New study debunks this common COVID-19 treatment

Nothing is more illustrative of how little we know about the virus at the center of our COVID-19 pandemic than the rotating miracle substances purported to destroy it.  

While promising drugs like Remdesivir continue to undergo preclinical trials, a new study published in the journal BMJ Nutrition, Prevention & Health has debunked the protective properties of excessive Vitamin D consumption.

The paper,  authored by a team of researchers from the U.S. the UK, and Europe; challenges the inconsistent evidence supporting Vitamin D as a defense against SARS-CoV-2 infection specifically, even if its general health benefits have long since been established.  

“An adequate level of Vitamin D in the body is crucial to our overall health, too little can lead to rickets or the development of osteoporosis but too much can lead to an increase in calcium levels in the blood which could be particularly harmful,” explained the study’s lead author Professor Sue Lanham-New, Head of the Department of Nutritional Sciences at the University of Surrey, in a release. “The spread of novel SARS-CoV-2 virus, and the disease COVID-19 that is caused by SARS-CoV-2, continues apace. Saving lives and slowing the worldwide pandemic remain of utmost importance to everyone: the public, healthcare professionals, scientists, industry, and governments.”

Initial reports established a correlation between COVID-19 deaths and Vitamin D insufficiency based on laboratory-confirmed coronavirus cases.

According to collective analysis, the vast majority of Vitamin D deficient/insufficient patients admitted to hospitals for COVID-19 treatment ultimately succumbed to the respiratory disease.  

Additionally, patients with preexisting conditions, men and the elderly were found to be uniquely aided and debilitated by vitamin D levels during the recovery process.

The problem is these studies focused on identifying patterns of mortality outcomes among patients infected with COVID-19 and the association between serum 25(OH)D (vitamin D) levels and these mortality outcomes. It’s reasonable to assume that severe disease cases compounded by deficiencies must in turn be mitigated by surpluses, but this isn’t always the case. In respect to SARS-CoV-2, new data might actually suggest the contrary.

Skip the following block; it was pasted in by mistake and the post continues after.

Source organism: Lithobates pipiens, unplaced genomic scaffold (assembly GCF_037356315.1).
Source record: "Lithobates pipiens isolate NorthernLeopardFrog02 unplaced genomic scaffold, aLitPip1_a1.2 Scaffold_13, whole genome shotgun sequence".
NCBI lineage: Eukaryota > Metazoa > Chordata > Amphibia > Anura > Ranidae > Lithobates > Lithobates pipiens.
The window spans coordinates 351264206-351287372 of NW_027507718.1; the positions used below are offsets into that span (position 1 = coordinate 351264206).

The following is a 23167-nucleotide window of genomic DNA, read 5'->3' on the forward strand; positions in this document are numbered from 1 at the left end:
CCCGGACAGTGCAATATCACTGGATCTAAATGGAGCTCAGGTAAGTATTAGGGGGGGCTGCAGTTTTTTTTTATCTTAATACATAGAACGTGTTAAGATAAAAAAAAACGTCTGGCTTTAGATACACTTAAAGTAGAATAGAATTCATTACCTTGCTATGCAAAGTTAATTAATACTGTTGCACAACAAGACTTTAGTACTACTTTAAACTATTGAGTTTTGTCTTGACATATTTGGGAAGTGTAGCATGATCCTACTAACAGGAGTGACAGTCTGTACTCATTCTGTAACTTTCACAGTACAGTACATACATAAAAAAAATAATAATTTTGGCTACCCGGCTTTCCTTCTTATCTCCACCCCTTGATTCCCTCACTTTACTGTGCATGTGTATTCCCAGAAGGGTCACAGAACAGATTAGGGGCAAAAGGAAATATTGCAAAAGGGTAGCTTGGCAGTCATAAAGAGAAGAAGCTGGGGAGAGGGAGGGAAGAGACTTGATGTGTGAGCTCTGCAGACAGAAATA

“Most of our vitamin D comes from exposure to sunlight, however for many people, particularly those who are self-isolating with limited access to sunlight during the current pandemic, getting enough vitamin D may be a real challenge. Supplementing with vitamin D is recommended but should be done under the current UK guidance,” added co-author Professor Carolyn Greig of Birmingham University. “Although there is some evidence that low vitamin D is associated with acute respiratory tract infections, there is currently insufficient evidence for vitamin D as a treatment for COVID-19 and over-supplementing must be avoided as it could be harmful.”

Moreover, a significant portion of literature connecting Vitamin D deficiency and critical illness was conducted in underdeveloped nations where a lot of other relevant factors were likely influencing data sets. 

Rejecting the temptation to accept simple cure-alls during the worst pandemic is not an easy task. 

Sadly, ephemeral signs of complete COVID-19 suppression will likely come and go until a vaccine is approved by officials, and the public exercise the protective measures offered by medical experts.  Of course, misinformation is more than capable of decelerating any favorable upshot. 

“It is absolutely essential that advice given to the public is evidence-based, accurate, and timely; anything less would mislead and has the potential to cause harm. Popular information channels, such as social media platforms, have been rife with misinformation that has been perpetuated by fear and uncertainty,” the authors write.  “This has been the case, particularly for diet and lifestyle advice. There are recommendations for the prevention of the spread of COVID-19 from the WHO, the UK, Iris and USA governments, and the European Commission, as well as public health and healthcare agencies, including key direction on self-isolation.

Vitamin D remains an important part of healthy development. It improves our ability to absorb calcium, preventing diseases like osteoporosis later in life and even many forms of cancer.

Children are advised to achieve between 400 and 800 IU a day (or 10–20 micrograms), and individuals aged 71 and older are advised to increase this value to 800 IU. As of May 2020, more than 40% of the US population can be medically defined as Vitamin D deficient. 

“In line with the latest Public Health England guidance on vitamin D, we recommend that people consider taking a vitamin D supplement of 10 micrograms a day during the winter months (from October to March), and all year round if their time outside is limited,” concludes co-author Professor Judy Buttriss, Director General of the British Nutrition Foundation. “Levels of the vitamin in the body can also be supplemented through a nutritionally balanced diet including foods that provide the vitamin, such as oily fish, red meat, egg yolk, and fortified foods such as breakfast cereals, and safe sunlight exposure to boost vitamin D status.”

CW Headley is a reporter for the Ladders and can be reached at